Third-generation programming languages (3GL) like COBOL or PL/1 are seen as outdated languages for “has-been” developers, and do not interest new ones anymore (there were even predictions saying that COBOL was going to die in mid-term.) These new developers prefer more modern technologies, like J2EE or .NET, and, worryingly, educational organizations provide few learning opportunities for 3GLs.
As a consequence, people who can create and maintain applications implemented in COBOL or PL/1 are not as common. Some shops have had to organize quick training sessions to maintain their manpower. In other words, there are few experts but the need is there! Fortunately, there are initiatives like those done by platform and compiler vendors:
- Micro Focus, which develops COBOL academic program in universities.
- IBM and the “Banque Postale” train tomorrow's specialists in large information systems at SUPINFO. The objective is clearly to train COBOL and mainframe specialists to supply the company’s demands.
These applications were created many years ago and are now called “legacy apps,” although they are still alive (yes, COBOL’s not dead!) and continue to manage many businesses around the planet. Analyzing legacy code is like an archeological mission. I have often experienced such situations where I’ve gone back in time discovering different layers of code, implemented by multiple waves of developers (some are already retired!).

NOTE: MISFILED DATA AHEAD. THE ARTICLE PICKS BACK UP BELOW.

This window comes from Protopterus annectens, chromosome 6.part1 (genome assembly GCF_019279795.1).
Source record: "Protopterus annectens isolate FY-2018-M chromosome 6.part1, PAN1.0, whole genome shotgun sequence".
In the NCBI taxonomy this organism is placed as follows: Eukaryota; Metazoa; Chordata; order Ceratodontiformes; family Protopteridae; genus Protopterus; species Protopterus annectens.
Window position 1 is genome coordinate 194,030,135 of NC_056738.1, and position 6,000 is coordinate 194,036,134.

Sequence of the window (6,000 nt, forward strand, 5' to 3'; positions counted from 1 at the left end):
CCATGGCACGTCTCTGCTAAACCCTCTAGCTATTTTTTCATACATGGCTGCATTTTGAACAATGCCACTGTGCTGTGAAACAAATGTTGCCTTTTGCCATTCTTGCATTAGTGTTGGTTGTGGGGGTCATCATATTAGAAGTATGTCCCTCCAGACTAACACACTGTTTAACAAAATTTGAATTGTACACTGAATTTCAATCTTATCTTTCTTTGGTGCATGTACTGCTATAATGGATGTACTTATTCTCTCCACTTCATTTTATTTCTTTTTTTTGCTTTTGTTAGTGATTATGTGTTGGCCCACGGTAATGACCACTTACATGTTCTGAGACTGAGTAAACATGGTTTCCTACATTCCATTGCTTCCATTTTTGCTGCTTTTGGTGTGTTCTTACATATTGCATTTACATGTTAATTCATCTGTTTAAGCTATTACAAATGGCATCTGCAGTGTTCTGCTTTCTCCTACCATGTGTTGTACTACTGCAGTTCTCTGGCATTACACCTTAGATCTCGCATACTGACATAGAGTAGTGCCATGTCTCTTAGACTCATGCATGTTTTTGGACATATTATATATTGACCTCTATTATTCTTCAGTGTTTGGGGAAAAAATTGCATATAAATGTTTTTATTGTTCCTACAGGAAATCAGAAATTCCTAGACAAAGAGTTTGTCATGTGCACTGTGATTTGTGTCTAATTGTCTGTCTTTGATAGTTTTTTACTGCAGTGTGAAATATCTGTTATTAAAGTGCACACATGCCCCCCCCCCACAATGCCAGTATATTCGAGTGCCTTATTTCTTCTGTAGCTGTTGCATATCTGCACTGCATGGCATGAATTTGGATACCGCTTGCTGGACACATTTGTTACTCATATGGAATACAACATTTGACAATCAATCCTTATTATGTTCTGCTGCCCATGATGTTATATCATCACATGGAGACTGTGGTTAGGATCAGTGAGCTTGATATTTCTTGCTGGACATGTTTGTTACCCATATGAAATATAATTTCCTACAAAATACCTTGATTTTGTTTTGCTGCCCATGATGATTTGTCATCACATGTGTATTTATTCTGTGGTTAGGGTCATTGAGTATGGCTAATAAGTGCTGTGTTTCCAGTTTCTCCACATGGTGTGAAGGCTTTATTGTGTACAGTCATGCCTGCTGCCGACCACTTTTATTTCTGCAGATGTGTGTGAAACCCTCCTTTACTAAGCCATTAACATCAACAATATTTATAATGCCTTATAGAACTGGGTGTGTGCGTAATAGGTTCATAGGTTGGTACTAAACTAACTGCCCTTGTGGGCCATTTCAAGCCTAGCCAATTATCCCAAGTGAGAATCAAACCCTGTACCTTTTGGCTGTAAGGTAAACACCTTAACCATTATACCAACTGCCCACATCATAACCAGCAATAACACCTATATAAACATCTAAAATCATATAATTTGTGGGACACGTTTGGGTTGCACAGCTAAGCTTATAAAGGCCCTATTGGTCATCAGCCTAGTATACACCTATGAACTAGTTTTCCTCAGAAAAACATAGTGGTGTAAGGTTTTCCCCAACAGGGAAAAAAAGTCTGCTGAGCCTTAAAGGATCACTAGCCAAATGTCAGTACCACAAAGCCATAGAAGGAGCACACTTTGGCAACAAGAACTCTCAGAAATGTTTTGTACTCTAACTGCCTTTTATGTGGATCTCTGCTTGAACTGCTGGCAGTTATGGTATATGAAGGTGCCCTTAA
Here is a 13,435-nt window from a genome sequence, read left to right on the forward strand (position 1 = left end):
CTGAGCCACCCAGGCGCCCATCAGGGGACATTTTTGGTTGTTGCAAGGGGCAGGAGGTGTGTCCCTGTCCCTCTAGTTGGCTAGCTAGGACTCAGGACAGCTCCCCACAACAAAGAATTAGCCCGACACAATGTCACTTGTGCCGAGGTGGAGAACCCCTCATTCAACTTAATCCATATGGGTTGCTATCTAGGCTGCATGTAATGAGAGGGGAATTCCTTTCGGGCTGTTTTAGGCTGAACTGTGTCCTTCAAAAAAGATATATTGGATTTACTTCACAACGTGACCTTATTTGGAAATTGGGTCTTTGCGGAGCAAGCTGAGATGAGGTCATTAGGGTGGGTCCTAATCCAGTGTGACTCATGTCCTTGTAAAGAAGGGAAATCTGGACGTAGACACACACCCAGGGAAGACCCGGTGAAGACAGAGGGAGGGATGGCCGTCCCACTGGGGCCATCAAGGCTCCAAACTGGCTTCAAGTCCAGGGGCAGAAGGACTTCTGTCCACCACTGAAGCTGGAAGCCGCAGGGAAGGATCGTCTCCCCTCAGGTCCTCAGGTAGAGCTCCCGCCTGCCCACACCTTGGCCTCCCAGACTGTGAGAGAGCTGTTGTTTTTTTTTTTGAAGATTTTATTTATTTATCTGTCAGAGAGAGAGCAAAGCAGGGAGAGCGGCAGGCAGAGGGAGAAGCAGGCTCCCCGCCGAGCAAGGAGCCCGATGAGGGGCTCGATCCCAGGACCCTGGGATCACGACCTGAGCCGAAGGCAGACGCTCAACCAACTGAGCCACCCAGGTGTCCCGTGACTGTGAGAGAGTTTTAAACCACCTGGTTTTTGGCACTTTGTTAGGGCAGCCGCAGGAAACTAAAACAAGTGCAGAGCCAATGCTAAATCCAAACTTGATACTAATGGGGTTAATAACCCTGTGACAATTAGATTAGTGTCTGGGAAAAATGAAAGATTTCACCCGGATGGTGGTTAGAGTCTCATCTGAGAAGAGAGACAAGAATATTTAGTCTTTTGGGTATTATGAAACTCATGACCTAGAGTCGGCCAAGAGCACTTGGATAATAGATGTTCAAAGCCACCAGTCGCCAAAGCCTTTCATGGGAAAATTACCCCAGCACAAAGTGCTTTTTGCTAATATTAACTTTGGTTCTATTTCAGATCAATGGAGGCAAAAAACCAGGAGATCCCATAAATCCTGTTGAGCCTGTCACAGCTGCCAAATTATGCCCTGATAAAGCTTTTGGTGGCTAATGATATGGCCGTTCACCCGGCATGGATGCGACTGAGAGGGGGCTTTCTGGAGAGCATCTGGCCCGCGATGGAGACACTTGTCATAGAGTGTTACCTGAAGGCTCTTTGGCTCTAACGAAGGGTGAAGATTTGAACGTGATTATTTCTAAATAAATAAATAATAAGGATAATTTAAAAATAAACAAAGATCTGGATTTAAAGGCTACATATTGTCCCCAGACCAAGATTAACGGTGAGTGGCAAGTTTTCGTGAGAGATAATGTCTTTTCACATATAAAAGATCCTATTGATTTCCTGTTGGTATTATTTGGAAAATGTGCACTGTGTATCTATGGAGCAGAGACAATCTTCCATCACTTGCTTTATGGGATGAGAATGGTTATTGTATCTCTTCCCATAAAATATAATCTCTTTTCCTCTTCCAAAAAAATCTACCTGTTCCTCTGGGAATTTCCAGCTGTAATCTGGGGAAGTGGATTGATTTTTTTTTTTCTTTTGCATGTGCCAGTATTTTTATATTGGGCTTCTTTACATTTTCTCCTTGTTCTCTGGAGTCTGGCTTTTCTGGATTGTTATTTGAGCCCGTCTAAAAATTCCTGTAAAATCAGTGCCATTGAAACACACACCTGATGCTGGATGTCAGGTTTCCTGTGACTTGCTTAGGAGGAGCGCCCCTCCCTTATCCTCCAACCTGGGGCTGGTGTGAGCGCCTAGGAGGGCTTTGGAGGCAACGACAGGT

We can see the different ways and practices that were used to produce code with the same programming language. Program headers look like books of history—some are so long they give a preview about the size, complexity, and the probability of finding error-prone code, potential bugs, and bad coding practices.
If experienced 3GL developers are not numerous, then knowledge regarding these apps becomes quite low in terms of:
- Technology: COBOL provides some special behavior regarding data management. Operations on files must be done the right way, and databases cannot be accessed without respecting some best practices.
- Architecture: Portfolios of applications are often vast, and specific layers can be defined to manage data access or program execution through complex technical environments. Moreover, nowadays, applications are often connected together and it is necessary to have an understanding of the overall system.
- Business rules: What is really implemented in the programs? How does it works? In some shops, the specification is the source code itself and it is necessary to retro-engineer the programs to know how information is calculated.
Even if there aren’t many changes, quality measurement is particularly important to avoid having these central applications out of control. This can help developers produce robust and efficient code more easily, and enable application owners to check if updates completed by outsourcers respect coding guidelines.
Also, these applications generally have a sizeable technical debt, due to their many years of service. Even if it is not possible to resolve the whole debt, it is important to keep it under control and avoid increasing its size. Maybe in 100 years they will be replaced by new technologies.
Legacy apps are no longer on the main stage, but they do generate huge amount of work for development teams. So keep an eye on the code!